As beloved dance music venue Dance Tunnel prepares to shut its doors, we asked a range of experts what needs to be done to save our capital's nightlife
A year ago, we published a piece arguing that UK nightlife would never die. We hope it’s true, but as club after club closes and London continues to sell its body parts off to developers, it’s hard not to think that the city’s club scene is plugged into a life support machine. Steadily, the nightlife of the city is being asphyxiated, suffocated by high-end residential developments, over-zealous council officers and noise complaints, as venue after venue is picked off.
With nearly half of the UK's clubs calling it a day in the last ten years, many beloved London clubbing institutions have shut their doors for the last time. Cable; Plastic People, Power Lunches, Dance Tunnel, pretty much the whole of King’s Cross’ once banging nightlife scene. Meanwhile, established players such as Fabric have had to face down legal challenges (often at huge expense).
Nightclubs are part of our culture. They’re spaces for communities to form that you may not even know you want to be a part of yet. They're full of the friends you've yet to meet. They’re a space for you to develop your identity; to form nascent relationships (personal or otherwise) with sweaty strangers you shoulder barge at a bar or bond with over a 6AM fag, shivering as the sun comes up and the sweat dries over the back of your neck.
While London’s nightlife will never truly die – how could it, given all the diverse and creative people that call this city home? – it’s undeniable that it’s a uniquely challenging time for club-goers, venue owners and promoters. To find out how the city’s nightlife can be rescued and given the chance to prosper, Dazed spoke to a selection of leading figures from the clubbing world. These are their thoughts.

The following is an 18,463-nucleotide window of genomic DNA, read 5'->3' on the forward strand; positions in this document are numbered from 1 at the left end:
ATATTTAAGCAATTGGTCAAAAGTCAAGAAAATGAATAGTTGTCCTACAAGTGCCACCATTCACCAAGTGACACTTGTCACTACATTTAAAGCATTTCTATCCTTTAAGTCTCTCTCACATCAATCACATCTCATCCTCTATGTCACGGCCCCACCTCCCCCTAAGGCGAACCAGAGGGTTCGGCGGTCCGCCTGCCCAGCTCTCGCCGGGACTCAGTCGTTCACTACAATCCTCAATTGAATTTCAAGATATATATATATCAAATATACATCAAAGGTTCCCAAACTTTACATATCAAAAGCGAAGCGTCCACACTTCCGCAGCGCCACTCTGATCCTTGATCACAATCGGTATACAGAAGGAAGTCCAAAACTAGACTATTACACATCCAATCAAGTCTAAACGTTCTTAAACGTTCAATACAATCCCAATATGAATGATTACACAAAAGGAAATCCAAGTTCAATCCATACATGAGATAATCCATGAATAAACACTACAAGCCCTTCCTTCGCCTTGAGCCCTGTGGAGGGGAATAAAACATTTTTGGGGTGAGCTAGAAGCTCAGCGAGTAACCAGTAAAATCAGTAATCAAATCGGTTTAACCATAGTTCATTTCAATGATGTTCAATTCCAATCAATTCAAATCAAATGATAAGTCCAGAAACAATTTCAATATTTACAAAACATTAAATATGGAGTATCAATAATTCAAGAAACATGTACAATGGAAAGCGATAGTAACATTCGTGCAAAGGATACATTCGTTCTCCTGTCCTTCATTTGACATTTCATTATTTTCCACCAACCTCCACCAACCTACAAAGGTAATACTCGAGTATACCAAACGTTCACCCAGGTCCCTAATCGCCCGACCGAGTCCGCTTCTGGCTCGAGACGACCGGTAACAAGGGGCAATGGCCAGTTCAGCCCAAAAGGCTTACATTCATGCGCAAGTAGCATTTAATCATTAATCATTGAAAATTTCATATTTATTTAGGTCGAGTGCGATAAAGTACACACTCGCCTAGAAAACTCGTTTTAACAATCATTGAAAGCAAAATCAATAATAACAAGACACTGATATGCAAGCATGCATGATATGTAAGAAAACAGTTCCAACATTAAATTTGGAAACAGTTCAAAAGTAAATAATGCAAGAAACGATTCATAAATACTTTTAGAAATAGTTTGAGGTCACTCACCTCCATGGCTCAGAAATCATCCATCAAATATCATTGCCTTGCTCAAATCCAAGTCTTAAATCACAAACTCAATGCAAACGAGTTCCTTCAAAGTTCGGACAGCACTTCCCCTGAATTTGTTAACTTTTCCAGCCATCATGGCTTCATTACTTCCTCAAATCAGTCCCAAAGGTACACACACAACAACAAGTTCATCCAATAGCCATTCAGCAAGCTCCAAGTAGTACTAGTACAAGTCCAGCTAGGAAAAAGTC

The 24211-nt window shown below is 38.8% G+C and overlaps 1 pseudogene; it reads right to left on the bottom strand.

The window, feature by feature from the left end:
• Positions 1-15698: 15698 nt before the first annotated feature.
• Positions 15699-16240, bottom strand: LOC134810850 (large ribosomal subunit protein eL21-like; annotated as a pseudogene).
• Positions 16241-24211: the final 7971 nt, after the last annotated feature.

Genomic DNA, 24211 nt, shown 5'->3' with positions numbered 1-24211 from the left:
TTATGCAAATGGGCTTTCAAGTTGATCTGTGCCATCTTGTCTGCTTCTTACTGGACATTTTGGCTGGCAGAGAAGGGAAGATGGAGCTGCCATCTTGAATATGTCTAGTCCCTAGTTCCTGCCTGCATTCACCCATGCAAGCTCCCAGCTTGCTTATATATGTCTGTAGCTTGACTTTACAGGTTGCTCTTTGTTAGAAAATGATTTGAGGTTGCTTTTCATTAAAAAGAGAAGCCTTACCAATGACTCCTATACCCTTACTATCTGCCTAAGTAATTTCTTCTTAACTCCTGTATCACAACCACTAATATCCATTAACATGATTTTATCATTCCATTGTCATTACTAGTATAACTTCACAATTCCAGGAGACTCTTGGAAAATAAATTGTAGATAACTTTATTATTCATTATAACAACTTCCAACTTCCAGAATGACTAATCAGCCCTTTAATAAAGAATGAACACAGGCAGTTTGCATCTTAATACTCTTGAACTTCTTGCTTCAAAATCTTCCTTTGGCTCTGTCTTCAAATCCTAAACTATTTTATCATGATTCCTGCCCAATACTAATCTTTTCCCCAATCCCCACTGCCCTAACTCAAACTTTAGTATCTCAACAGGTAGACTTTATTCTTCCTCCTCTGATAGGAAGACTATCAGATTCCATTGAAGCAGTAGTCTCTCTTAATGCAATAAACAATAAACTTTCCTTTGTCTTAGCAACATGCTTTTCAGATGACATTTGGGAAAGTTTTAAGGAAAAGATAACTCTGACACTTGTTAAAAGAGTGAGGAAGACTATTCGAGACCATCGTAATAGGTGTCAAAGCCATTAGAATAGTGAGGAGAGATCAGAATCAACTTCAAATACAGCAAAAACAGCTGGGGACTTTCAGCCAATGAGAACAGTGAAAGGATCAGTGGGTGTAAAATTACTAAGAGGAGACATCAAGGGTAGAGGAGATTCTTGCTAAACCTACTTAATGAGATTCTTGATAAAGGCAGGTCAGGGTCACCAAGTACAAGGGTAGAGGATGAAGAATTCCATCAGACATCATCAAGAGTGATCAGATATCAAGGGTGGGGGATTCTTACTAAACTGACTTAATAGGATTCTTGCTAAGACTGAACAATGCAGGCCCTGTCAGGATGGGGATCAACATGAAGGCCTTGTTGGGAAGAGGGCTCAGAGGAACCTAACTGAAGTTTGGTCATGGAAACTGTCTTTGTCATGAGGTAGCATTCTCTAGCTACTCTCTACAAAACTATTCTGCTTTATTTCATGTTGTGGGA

DAN BEAUMONT, OWNER, DANCE TUNNEL AND DALSTON SUPERSTORE
In London you have different boroughs that pursue increasingly draconian licensing policies. And a lot of the strategies they adopt seem to be based on trying to push clubs and other late-night venues out of the city, elsewhere. But the city is a cultural capital, a world leader in music; art; culture. It's so important in a city like London that we are allowed to express our diversity and creativity. And we have this short-sighted approach to nightlife. So we need a joined-up policy on what to do with late night activities, we need to have a discussion about why there is a value to nightclubs.